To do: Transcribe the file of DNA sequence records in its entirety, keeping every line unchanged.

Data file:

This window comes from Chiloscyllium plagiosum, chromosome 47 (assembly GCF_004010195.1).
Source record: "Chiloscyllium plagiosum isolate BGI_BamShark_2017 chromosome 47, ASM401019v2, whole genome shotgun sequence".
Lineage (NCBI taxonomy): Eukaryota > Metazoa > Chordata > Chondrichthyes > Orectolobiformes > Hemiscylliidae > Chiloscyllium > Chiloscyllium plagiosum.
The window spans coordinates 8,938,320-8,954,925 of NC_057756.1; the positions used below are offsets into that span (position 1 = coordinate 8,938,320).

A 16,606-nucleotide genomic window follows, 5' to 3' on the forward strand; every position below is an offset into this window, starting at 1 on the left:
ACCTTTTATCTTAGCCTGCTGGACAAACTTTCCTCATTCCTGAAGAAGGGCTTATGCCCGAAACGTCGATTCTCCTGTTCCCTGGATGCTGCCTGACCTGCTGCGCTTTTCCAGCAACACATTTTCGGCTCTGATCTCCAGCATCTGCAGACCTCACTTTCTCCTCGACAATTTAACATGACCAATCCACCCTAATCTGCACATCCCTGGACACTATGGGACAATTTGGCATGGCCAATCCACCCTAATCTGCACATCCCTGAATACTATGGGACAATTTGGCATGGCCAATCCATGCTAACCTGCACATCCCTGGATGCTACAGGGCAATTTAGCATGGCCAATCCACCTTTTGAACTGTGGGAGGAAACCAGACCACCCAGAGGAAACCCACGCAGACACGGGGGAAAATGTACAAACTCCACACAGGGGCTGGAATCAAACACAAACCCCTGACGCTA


This window comes from Chiloscyllium plagiosum, chromosome 47 (assembly GCF_004010195.1).
Source record: "Chiloscyllium plagiosum isolate BGI_BamShark_2017 chromosome 47, ASM401019v2, whole genome shotgun sequence".
Lineage (NCBI taxonomy): Eukaryota > Metazoa > Chordata > Chondrichthyes > Orectolobiformes > Hemiscylliidae > Chiloscyllium > Chiloscyllium plagiosum.
The window spans coordinates 8,938,320-8,954,925 of NC_057756.1; the positions used below are offsets into that span (position 1 = coordinate 8,938,320).

A 16,606-nucleotide genomic window follows, 5' to 3' on the forward strand; every position below is an offset into this window, starting at 1 on the left:
ACCTTTTATCTTAGCCTGCTGGACAAACTTTCCTCATTCCTGAAGAAGGGCTTATGCCCGAAACGTCGATTCTCCTGTTCCCTGGATGCTGCCTGACCTGCTGCGCTTTTCCAGCAACACATTTTCGGCTCTGATCTCCAGCATCTGCAGACCTCACTTTCTCCTCGACAATTTAACATGACCAATCCACCCTAATCTGCACATCCCTGGACACTATGGGACAATTTGGCATGGCCAATCCACCCTAATCTGCACATCCCTGAATACTATGGGACAATTTGGCATGGCCAATCCATGCTAACCTGCACATCCCTGGATGCTACAGGGCAATTTAGCATGGCCAATCCACCTTTTGAACTGTGGGAGGAAACCAGACCACCCAGAGGAAACCCACGCAGACACGGGGGAAAATGTACAAACTCCACACAGGGGCTGGAATCAAACACAAACCCCTGACGCTA